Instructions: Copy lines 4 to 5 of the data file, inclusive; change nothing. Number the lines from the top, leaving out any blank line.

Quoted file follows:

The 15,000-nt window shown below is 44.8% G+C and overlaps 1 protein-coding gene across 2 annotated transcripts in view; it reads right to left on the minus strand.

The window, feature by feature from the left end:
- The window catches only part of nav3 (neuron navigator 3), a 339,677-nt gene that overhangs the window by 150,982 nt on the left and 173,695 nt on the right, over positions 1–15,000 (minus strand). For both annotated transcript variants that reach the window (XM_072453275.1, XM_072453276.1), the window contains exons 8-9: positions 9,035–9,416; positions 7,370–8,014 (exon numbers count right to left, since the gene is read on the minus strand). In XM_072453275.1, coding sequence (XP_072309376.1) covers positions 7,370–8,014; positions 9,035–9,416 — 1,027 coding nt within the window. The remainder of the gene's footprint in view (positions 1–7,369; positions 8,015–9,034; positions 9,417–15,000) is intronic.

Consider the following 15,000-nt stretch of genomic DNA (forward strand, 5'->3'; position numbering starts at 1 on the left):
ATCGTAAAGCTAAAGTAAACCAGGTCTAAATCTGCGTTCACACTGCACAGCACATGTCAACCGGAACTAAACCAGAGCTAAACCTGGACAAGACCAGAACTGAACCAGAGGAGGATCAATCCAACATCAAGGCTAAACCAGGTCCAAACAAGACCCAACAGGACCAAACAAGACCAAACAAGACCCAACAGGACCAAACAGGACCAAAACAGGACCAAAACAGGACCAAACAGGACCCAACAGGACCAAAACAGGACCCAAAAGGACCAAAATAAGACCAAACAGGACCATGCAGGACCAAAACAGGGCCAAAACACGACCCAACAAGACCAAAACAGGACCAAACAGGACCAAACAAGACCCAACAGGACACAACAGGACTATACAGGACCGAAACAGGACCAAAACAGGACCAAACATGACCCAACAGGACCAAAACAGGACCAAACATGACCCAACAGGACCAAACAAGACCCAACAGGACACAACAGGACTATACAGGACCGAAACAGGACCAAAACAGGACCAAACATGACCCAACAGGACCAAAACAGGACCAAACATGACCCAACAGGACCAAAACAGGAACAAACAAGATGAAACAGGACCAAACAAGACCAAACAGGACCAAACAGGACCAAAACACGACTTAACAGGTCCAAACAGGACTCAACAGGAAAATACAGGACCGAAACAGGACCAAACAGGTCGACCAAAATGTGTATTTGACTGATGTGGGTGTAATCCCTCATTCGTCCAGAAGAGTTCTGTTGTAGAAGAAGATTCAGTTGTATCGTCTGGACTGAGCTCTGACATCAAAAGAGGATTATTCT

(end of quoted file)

Consider the following 15,000-nt stretch of genomic DNA (forward strand, 5'->3'; position numbering starts at 1 on the left):
ATCGTAAAGCTAAAGTAAACCAGGTCTAAATCTGCGTTCACACTGCACAGCACATGTCAACCGGAACTAAACCAGAGCTAAACCTGGACAAGACCAGAACTGAACCAGAGGAGGATCAATCCAACATCAAGGCTAAACCAGGTCCAAACAAGACCCAACAGGACCAAACAAGACCAAACAAGACCCAACAGGACCAAACAGGACCAAAACAGGACCAAAACAGGACCAAACAGGACCCAACAGGACCAAAACAGGACCCAAAAGGACCAAAATAAGACCAAACAGGACCATGCAGGACCAAAACAGGGCCAAAACACGACCCAACAAGACCAAAACAGGACCAAACAGGACCAAACAAGACCCAACAGGACACAACAGGACTATACAGGACCGAAACAGGACCAAAACAGGACCAAACATGACCCAACAGGACCAAAACAGGACCAAACATGACCCAACAGGACCAAACAAGACCCAACAGGACACAACAGGACTATACAGGACCGAAACAGGACCAAAACAGGACCAAACATGACCCAACAGGACCAAAACAGGACCAAACATGACCCAACAGGACCAAAACAGGAACAAACAAGATGAAACAGGACCAAACAAGACCAAACAGGACCAAACAGGACCAAAACACGACTTAACAGGTCCAAACAGGACTCAACAGGAAAATACAGGACCGAAACAGGACCAAACAGGTCGACCAAAATGTGTATTTGACTGATGTGGGTGTAATCCCTCATTCGTCCAGAAGAGTTCTGTTGTAGAAGAAGATTCAGTTGTATCGTCTGGACTGAGCTCTGACATCAAAAGAGGATTATTCT